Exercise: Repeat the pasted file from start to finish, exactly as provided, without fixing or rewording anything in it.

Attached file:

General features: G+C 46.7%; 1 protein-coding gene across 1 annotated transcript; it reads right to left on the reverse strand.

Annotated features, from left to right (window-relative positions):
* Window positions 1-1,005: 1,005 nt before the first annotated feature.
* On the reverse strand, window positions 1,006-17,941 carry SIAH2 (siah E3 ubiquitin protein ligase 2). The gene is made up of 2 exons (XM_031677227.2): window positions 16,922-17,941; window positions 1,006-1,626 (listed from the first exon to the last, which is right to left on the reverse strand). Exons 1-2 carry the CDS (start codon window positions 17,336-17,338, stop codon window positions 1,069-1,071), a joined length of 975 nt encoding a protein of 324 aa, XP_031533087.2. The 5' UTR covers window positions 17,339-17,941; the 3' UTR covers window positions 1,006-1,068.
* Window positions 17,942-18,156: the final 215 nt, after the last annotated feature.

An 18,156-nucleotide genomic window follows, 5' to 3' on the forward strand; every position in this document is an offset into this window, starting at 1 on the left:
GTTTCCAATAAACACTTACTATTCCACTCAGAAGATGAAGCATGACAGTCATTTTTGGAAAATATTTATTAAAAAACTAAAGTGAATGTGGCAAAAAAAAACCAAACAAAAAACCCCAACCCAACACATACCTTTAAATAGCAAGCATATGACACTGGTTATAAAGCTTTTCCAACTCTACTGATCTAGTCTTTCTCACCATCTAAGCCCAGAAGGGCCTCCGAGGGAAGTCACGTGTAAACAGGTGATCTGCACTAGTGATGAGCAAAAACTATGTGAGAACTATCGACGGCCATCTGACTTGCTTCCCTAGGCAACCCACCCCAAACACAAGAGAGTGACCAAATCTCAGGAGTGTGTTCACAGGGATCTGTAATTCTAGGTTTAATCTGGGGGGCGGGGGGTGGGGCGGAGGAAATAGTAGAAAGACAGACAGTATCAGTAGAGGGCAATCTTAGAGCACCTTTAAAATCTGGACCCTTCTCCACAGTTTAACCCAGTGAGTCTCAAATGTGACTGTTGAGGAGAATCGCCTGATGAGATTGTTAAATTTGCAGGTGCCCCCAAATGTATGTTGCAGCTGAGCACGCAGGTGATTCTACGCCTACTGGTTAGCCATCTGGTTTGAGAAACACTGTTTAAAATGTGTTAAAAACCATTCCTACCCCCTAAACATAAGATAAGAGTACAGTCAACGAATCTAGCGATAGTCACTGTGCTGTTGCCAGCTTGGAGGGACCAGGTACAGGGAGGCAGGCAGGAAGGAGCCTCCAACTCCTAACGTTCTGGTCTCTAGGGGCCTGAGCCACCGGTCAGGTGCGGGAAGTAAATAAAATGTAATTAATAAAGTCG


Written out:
General features: G+C 46.7%; 1 protein-coding gene across 1 annotated transcript; it reads right to left on the reverse strand.

Annotated features, from left to right (window-relative positions):
* Window positions 1-1,005: 1,005 nt before the first annotated feature.
* On the reverse strand, window positions 1,006-17,941 carry SIAH2 (siah E3 ubiquitin protein ligase 2). The gene is made up of 2 exons (XM_031677227.2): window positions 16,922-17,941; window positions 1,006-1,626 (listed from the first exon to the last, which is right to left on the reverse strand). Exons 1-2 carry the CDS (start codon window positions 17,336-17,338, stop codon window positions 1,069-1,071), a joined length of 975 nt encoding a protein of 324 aa, XP_031533087.2. The 5' UTR covers window positions 17,339-17,941; the 3' UTR covers window positions 1,006-1,068.
* Window positions 17,942-18,156: the final 215 nt, after the last annotated feature.

An 18,156-nucleotide genomic window follows, 5' to 3' on the forward strand; every position in this document is an offset into this window, starting at 1 on the left:
GTTTCCAATAAACACTTACTATTCCACTCAGAAGATGAAGCATGACAGTCATTTTTGGAAAATATTTATTAAAAAACTAAAGTGAATGTGGCAAAAAAAAACCAAACAAAAAACCCCAACCCAACACATACCTTTAAATAGCAAGCATATGACACTGGTTATAAAGCTTTTCCAACTCTACTGATCTAGTCTTTCTCACCATCTAAGCCCAGAAGGGCCTCCGAGGGAAGTCACGTGTAAACAGGTGATCTGCACTAGTGATGAGCAAAAACTATGTGAGAACTATCGACGGCCATCTGACTTGCTTCCCTAGGCAACCCACCCCAAACACAAGAGAGTGACCAAATCTCAGGAGTGTGTTCACAGGGATCTGTAATTCTAGGTTTAATCTGGGGGGCGGGGGGTGGGGCGGAGGAAATAGTAGAAAGACAGACAGTATCAGTAGAGGGCAATCTTAGAGCACCTTTAAAATCTGGACCCTTCTCCACAGTTTAACCCAGTGAGTCTCAAATGTGACTGTTGAGGAGAATCGCCTGATGAGATTGTTAAATTTGCAGGTGCCCCCAAATGTATGTTGCAGCTGAGCACGCAGGTGATTCTACGCCTACTGGTTAGCCATCTGGTTTGAGAAACACTGTTTAAAATGTGTTAAAAACCATTCCTACCCCCTAAACATAAGATAAGAGTACAGTCAACGAATCTAGCGATAGTCACTGTGCTGTTGCCAGCTTGGAGGGACCAGGTACAGGGAGGCAGGCAGGAAGGAGCCTCCAACTCCTAACGTTCTGGTCTCTAGGGGCCTGAGCCACCGGTCAGGTGCGGGAAGTAAATAAAATGTAATTAATAAAGTCG